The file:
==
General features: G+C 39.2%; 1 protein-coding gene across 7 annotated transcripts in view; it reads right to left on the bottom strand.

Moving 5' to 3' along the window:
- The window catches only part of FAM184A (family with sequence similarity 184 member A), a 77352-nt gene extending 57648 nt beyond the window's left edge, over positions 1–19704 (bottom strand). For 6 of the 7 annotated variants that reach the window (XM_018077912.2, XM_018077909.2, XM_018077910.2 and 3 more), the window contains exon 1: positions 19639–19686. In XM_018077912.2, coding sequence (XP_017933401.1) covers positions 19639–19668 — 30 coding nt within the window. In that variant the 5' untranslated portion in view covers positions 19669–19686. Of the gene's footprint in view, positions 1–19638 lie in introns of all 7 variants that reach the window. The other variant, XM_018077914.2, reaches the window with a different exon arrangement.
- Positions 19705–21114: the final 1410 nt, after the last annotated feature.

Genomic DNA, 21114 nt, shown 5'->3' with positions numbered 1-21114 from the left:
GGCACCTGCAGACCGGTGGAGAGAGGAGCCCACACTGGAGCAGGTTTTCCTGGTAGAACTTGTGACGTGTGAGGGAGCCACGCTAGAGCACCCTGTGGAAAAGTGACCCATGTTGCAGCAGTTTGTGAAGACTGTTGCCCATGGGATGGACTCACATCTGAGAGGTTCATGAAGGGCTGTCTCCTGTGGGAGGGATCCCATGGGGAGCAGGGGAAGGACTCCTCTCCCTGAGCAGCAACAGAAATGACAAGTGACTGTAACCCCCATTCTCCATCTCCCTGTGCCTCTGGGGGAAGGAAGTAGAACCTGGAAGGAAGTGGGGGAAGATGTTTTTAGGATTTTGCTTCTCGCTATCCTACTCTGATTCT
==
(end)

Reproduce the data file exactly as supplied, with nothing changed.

General features: G+C 39.2%; 1 protein-coding gene across 7 annotated transcripts in view; it reads right to left on the bottom strand.

Moving 5' to 3' along the window:
- The window catches only part of FAM184A (family with sequence similarity 184 member A), a 77352-nt gene extending 57648 nt beyond the window's left edge, over positions 1–19704 (bottom strand). For 6 of the 7 annotated variants that reach the window (XM_018077912.2, XM_018077909.2, XM_018077910.2 and 3 more), the window contains exon 1: positions 19639–19686. In XM_018077912.2, coding sequence (XP_017933401.1) covers positions 19639–19668 — 30 coding nt within the window. In that variant the 5' untranslated portion in view covers positions 19669–19686. Of the gene's footprint in view, positions 1–19638 lie in introns of all 7 variants that reach the window. The other variant, XM_018077914.2, reaches the window with a different exon arrangement.
- Positions 19705–21114: the final 1410 nt, after the last annotated feature.

Genomic DNA, 21114 nt, shown 5'->3' with positions numbered 1-21114 from the left:
GGCACCTGCAGACCGGTGGAGAGAGGAGCCCACACTGGAGCAGGTTTTCCTGGTAGAACTTGTGACGTGTGAGGGAGCCACGCTAGAGCACCCTGTGGAAAAGTGACCCATGTTGCAGCAGTTTGTGAAGACTGTTGCCCATGGGATGGACTCACATCTGAGAGGTTCATGAAGGGCTGTCTCCTGTGGGAGGGATCCCATGGGGAGCAGGGGAAGGACTCCTCTCCCTGAGCAGCAACAGAAATGACAAGTGACTGTAACCCCCATTCTCCATCTCCCTGTGCCTCTGGGGGAAGGAAGTAGAACCTGGAAGGAAGTGGGGGAAGATGTTTTTAGGATTTTGCTTCTCGCTATCCTACTCTGATTCT